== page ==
You Have a Cold Sore – What are You Going to do About It?
I think by now you all know that I love herpes – on an academic level, of course. I am fascinated by all the tricks the virus uses to hide out in your body. However, I am not particularly thrilled when I have a cold sore outbreak.
I realized the other day that although I have written many posts about herpes, I haven’t really given you any useful information on how to treat outbreaks. Today I thought I would start with cold sores.
Cold sores are those nasty blisters that appear usually on the border between your lips and your face. You may get only one, or a whole group of them might decide to have a party on your face. People who get them frequently often notice a tingling or numb sensation in the area just before the blisters appear. The blisters tend to last only a few days, but once the blisters erupt, the small sores or cuts that are leftover can last up to 2 weeks.
While there is nothing you can do to rid your body of the herpesvirus that causes cold sores, there are several things you can do to prevent and treat outbreaks. Today I thought I would talk about these and some treatments you might find on the internet that are not necessarily proven to work.
Destress your life. Outbreaks can occur when your body is stressed. Lack of sleep, being sick from other viruses, too much time in the sun and even menstruation can trigger an outbreak. Keep yourself healthy, get plenty of sleep (easier said then done) and use lip balms with sunscreen when you are in the sun.
Lysine. Lysine is an amino acid that has been touted for prevention and treatment of cold sores. The scientific theory behind this is that the virus requires another amino acid, arginine, to grow. Arginine is obtained through the foods we eat and lysine can prevent the body from absorbing arginine from foods. However, trials aimed at proving that lysine prevents cold sores have been inconclusive. In addition, the high doses of lysine that are needed can lead to kidney problems when taken for long periods of time.
Lip balms/ointments containing anesthetic. There are several medications on the market sold for the treatment of cold sores. The one I can think of off the top of my head is Carmex. If you read the ingredients list, you will see that many of these ointments contain ingredients like phenol, menthol or benzocaine. These ingredients are local anesthetics – they will make the area feel better, but they will have no effect on the virus and will not prevent or lessen the outbreak.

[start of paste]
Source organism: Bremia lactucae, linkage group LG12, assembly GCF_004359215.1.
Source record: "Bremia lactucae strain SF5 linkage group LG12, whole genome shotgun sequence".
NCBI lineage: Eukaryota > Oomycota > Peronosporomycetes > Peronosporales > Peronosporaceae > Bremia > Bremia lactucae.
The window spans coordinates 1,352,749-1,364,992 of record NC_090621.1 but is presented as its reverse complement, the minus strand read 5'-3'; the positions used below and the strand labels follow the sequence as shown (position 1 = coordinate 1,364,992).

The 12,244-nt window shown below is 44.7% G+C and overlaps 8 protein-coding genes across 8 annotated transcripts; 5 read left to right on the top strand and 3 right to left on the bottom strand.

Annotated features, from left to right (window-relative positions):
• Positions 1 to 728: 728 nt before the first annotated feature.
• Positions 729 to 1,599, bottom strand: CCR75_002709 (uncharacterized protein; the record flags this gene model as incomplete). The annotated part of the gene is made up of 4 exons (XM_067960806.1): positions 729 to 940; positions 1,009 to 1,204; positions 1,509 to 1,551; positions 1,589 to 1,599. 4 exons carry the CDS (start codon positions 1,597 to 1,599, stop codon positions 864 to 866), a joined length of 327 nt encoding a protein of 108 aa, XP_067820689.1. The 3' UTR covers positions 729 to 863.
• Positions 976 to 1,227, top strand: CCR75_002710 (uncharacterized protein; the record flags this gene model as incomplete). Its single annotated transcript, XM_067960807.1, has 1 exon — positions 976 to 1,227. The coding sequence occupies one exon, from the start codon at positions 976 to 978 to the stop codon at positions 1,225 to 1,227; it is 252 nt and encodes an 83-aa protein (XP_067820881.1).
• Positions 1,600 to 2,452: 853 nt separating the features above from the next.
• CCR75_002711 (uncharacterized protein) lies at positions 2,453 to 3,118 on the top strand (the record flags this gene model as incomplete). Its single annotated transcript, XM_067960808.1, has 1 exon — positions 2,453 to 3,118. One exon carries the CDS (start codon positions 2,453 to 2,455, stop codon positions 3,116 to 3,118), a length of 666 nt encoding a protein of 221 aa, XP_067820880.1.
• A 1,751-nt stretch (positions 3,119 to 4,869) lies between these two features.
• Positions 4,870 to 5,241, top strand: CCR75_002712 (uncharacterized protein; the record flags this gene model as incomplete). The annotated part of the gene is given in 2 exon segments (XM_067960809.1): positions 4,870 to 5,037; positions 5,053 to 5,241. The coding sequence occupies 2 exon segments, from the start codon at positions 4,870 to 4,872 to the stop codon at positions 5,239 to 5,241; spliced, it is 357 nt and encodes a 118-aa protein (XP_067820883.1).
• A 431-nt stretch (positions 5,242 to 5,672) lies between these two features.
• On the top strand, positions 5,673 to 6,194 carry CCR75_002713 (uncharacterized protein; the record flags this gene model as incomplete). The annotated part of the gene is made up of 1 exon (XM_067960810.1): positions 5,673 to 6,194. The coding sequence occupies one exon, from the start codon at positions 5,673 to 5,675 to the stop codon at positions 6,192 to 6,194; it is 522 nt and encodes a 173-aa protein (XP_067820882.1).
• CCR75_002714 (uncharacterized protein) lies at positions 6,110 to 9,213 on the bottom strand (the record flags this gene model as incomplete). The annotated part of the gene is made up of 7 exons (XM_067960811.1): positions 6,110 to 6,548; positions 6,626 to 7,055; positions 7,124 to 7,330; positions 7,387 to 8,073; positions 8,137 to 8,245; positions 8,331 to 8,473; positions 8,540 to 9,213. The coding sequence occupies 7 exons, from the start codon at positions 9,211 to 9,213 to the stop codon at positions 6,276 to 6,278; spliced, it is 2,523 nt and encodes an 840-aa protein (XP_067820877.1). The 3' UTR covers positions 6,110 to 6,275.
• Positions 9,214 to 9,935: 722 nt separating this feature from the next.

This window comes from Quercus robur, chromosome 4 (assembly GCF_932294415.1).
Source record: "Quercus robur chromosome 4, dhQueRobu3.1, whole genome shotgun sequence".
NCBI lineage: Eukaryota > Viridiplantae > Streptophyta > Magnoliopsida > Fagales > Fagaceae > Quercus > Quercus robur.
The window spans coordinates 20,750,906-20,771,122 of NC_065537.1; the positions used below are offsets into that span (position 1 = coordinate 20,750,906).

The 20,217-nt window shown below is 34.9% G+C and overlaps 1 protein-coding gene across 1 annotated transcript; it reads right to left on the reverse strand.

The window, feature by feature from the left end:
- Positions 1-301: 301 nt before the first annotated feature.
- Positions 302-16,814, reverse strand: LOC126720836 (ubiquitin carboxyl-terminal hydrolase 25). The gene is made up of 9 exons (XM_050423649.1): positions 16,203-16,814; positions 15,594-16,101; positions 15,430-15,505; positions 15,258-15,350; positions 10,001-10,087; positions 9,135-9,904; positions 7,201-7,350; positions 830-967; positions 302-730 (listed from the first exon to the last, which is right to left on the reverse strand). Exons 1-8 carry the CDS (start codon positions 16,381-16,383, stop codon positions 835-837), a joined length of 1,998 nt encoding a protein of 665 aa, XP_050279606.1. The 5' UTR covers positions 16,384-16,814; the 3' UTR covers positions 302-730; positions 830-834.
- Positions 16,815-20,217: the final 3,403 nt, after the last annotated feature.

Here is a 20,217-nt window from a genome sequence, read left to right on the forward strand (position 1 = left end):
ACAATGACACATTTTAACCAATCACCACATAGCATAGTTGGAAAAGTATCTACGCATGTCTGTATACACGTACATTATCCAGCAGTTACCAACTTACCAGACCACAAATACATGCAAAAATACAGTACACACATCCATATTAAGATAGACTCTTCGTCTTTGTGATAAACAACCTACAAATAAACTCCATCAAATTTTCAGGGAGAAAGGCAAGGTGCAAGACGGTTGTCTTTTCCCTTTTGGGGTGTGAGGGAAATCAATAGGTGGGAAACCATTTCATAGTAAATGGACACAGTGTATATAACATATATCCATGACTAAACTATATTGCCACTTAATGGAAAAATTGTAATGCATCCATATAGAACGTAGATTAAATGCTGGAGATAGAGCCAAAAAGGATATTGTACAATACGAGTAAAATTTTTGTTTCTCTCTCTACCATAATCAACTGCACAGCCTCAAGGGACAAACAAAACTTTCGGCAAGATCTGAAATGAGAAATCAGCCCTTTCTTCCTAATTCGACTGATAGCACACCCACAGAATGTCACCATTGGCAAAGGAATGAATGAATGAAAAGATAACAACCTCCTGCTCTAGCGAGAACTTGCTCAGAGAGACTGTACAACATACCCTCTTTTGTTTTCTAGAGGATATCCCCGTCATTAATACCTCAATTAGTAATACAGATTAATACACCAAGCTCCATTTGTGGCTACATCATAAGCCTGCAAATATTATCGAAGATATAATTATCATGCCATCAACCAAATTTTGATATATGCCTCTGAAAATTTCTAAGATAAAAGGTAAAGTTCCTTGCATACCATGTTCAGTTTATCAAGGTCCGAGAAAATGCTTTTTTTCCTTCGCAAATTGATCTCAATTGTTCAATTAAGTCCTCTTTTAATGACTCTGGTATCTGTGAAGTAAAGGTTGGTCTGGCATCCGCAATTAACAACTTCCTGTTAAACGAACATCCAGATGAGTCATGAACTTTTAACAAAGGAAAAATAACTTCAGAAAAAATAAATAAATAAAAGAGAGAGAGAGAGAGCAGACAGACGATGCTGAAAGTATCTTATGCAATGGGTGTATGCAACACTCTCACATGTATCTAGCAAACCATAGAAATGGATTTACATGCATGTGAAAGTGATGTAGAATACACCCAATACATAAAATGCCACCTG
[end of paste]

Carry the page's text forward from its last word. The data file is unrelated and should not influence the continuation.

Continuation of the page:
Herpecin-L. When I first heard of this product I was very excited that a new treatment had been found. When I read the list of active ingredients however, I was sorely disappointed. Of the 5 active ingredients, 1 is a skin protectant and 4 are sunscreens. Lysine is listed as one of the inactive ingredients. I never tried the product because it doesn’t have anything that will directly fight the virus, but many people on the internet swear it works well.
Abreva. Abreva is the only FDA-approved treatment for cold sores that doesn’t need a prescription. Abreva has been proven to significantly shorten the length of the outbreak, particularly if it is applied at the very first sign of a cold sore. It also helps to apply the ointment frequently. Abreva contains docosanol which is believed to prevent the virus from entering a cell. I use Abreva and it works very well for me. Be warned about sticker shock – Abreva is pricey, but a tube can last me almost a whole year.
Prescription drugs. Oral and topical prescription antivirals such as acyclovir can be used to treat cold sores. Drugs of this class prevent the virus from growing inside the cell and can effectively shorten the duration of an outbreak when used at the first sign. For me it never seemed worth it to get the prescription drug – I decided I could deal with being unsightly a few weeks out of the year.
I hope this helps you out the next time you feel those little buggers making an appearance!